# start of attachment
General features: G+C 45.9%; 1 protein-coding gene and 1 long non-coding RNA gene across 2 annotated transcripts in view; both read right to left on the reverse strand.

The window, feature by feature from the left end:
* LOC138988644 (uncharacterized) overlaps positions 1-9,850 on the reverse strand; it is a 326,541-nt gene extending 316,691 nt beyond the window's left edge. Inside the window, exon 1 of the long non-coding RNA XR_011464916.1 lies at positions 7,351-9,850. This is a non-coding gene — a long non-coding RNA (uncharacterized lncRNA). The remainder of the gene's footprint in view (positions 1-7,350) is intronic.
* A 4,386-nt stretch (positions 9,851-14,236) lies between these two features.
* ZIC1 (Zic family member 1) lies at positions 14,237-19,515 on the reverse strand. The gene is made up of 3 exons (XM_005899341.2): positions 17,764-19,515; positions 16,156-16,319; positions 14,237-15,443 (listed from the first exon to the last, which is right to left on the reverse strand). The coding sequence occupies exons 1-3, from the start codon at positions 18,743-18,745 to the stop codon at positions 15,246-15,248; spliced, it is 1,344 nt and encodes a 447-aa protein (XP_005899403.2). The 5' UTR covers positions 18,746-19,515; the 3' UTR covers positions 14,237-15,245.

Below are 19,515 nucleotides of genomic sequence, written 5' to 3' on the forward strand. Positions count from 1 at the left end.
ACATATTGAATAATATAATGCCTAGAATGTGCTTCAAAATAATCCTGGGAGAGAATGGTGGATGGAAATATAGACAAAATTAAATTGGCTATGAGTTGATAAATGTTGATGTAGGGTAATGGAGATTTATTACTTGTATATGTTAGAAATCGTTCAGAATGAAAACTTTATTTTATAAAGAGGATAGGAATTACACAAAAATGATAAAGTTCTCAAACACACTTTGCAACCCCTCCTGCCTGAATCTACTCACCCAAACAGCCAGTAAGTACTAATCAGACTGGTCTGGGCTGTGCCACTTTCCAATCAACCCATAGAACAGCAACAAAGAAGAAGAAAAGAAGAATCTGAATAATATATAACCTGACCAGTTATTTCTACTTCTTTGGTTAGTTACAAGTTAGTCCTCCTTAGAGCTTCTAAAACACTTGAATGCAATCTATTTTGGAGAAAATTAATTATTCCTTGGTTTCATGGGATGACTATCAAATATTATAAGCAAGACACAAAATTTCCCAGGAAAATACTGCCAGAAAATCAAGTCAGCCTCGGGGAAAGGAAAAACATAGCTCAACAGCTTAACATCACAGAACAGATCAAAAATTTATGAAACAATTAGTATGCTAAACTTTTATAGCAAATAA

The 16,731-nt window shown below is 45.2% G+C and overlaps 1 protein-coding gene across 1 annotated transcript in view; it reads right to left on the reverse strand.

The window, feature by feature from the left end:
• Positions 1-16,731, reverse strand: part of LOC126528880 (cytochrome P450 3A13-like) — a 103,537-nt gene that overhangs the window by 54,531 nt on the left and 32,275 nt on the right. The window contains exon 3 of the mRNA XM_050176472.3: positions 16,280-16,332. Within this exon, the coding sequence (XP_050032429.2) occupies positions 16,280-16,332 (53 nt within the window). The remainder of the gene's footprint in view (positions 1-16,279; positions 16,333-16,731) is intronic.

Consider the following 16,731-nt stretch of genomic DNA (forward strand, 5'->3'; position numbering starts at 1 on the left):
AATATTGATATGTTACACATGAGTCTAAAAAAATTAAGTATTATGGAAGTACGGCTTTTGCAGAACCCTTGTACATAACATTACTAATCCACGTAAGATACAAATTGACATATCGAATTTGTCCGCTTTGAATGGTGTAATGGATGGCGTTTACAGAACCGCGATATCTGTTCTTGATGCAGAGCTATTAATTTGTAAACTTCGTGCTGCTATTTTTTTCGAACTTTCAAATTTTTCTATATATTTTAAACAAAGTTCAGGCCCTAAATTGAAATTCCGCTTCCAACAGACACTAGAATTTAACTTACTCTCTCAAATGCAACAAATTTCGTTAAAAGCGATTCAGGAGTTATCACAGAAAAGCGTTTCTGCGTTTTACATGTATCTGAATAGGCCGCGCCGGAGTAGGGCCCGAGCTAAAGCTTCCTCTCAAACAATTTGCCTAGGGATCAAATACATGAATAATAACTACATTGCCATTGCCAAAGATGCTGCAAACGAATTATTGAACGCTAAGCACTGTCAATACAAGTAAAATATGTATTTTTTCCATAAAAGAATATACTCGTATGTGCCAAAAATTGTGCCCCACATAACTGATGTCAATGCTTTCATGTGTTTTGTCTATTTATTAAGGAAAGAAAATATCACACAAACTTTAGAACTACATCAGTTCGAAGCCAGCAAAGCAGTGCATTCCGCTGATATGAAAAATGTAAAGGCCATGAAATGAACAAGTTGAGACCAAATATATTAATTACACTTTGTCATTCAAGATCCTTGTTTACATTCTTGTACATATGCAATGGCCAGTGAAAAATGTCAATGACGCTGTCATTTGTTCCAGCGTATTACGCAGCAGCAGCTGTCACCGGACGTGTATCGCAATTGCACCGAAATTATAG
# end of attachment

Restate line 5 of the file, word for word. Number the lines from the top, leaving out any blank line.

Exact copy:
* ZIC1 (Zic family member 1) lies at positions 14,237-19,515 on the reverse strand. The gene is made up of 3 exons (XM_005899341.2): positions 17,764-19,515; positions 16,156-16,319; positions 14,237-15,443 (listed from the first exon to the last, which is right to left on the reverse strand). The coding sequence occupies exons 1-3, from the start codon at positions 18,743-18,745 to the stop codon at positions 15,246-15,248; spliced, it is 1,344 nt and encodes a 447-aa protein (XP_005899403.2). The 5' UTR covers positions 18,746-19,515; the 3' UTR covers positions 14,237-15,245.